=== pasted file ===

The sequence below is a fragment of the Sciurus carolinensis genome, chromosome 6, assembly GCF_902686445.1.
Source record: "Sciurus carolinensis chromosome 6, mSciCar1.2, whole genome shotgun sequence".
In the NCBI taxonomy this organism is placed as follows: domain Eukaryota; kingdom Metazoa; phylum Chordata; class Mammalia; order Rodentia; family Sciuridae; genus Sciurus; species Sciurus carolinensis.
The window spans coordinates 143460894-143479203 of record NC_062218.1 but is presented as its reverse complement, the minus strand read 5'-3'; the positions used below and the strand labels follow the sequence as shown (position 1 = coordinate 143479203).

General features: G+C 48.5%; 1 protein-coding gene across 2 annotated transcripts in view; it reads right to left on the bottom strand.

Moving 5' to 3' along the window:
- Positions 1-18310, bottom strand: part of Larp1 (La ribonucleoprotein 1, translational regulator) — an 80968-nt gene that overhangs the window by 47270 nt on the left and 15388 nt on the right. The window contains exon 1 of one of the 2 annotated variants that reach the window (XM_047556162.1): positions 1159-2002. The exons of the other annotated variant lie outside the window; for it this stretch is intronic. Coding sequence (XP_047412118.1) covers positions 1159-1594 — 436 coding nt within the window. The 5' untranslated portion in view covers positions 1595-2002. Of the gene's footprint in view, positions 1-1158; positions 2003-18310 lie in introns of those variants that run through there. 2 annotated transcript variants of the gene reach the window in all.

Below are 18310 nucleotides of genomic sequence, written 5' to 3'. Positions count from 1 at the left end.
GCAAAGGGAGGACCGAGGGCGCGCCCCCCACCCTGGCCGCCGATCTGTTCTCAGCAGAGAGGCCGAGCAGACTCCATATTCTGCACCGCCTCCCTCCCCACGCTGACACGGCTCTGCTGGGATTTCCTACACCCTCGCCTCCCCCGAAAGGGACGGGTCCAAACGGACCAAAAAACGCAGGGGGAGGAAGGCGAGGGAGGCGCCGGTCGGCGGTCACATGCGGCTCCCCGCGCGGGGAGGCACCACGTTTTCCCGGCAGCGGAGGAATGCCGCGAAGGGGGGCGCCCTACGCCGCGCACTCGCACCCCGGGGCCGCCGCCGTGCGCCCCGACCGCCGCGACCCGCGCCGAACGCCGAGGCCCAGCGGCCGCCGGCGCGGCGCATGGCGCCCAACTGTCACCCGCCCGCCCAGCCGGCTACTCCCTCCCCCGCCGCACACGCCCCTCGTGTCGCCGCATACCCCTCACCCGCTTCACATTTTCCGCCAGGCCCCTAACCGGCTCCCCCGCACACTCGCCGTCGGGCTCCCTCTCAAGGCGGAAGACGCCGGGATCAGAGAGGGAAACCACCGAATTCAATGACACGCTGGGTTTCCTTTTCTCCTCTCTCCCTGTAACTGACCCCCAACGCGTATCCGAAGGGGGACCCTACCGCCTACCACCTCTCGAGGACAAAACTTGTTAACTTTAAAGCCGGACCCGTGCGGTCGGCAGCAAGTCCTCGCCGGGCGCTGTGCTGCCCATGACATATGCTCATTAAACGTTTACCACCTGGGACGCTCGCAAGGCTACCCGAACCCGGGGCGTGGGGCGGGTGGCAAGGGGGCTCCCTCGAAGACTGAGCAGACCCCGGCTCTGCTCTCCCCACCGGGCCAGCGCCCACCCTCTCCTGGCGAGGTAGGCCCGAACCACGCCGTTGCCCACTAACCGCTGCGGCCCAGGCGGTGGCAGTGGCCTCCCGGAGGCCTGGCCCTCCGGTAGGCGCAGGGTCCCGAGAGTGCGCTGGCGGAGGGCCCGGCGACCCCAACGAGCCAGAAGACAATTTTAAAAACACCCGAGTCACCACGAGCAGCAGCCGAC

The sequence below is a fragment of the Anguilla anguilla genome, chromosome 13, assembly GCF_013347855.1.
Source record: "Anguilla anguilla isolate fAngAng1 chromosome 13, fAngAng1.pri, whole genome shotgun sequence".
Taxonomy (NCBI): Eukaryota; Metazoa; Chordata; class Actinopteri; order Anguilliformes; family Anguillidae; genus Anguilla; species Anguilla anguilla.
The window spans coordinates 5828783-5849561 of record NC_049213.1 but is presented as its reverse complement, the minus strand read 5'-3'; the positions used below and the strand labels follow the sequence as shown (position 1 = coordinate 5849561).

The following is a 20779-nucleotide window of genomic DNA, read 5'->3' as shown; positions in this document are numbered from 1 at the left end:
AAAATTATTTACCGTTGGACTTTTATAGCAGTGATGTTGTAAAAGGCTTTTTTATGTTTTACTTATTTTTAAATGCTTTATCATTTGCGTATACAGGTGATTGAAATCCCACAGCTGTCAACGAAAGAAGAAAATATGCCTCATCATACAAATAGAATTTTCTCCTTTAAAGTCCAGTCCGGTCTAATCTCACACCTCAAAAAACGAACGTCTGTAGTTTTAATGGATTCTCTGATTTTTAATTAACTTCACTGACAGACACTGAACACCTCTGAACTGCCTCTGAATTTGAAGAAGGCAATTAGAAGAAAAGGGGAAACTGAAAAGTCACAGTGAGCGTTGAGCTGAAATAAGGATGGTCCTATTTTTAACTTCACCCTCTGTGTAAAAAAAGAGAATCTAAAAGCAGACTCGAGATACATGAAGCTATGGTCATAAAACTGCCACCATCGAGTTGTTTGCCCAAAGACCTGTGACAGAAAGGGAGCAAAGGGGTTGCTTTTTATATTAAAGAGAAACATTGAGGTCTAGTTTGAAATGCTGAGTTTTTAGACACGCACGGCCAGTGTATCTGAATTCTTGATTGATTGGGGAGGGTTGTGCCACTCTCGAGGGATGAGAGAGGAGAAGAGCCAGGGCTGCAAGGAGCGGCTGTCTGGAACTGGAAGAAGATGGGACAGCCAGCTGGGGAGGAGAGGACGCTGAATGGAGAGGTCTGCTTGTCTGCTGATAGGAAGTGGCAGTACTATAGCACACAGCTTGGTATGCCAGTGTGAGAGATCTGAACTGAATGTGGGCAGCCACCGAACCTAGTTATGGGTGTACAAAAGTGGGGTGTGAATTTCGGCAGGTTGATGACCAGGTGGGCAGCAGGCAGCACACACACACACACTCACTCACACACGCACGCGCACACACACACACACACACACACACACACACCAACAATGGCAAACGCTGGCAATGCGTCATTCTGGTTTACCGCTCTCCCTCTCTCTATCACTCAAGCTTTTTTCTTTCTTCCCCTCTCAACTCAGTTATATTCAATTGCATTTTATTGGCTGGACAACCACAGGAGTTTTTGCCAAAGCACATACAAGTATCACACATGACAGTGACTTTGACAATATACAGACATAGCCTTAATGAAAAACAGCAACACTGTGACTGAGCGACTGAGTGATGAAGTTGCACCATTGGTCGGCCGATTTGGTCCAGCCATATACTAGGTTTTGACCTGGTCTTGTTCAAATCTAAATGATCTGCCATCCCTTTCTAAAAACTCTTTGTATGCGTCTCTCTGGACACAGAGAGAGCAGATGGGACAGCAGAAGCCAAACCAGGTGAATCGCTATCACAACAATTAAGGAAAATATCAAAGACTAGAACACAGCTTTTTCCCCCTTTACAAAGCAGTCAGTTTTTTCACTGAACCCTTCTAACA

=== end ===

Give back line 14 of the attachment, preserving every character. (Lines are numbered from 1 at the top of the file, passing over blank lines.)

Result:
The following is a 20779-nucleotide window of genomic DNA, read 5'->3' as shown; positions in this document are numbered from 1 at the left end: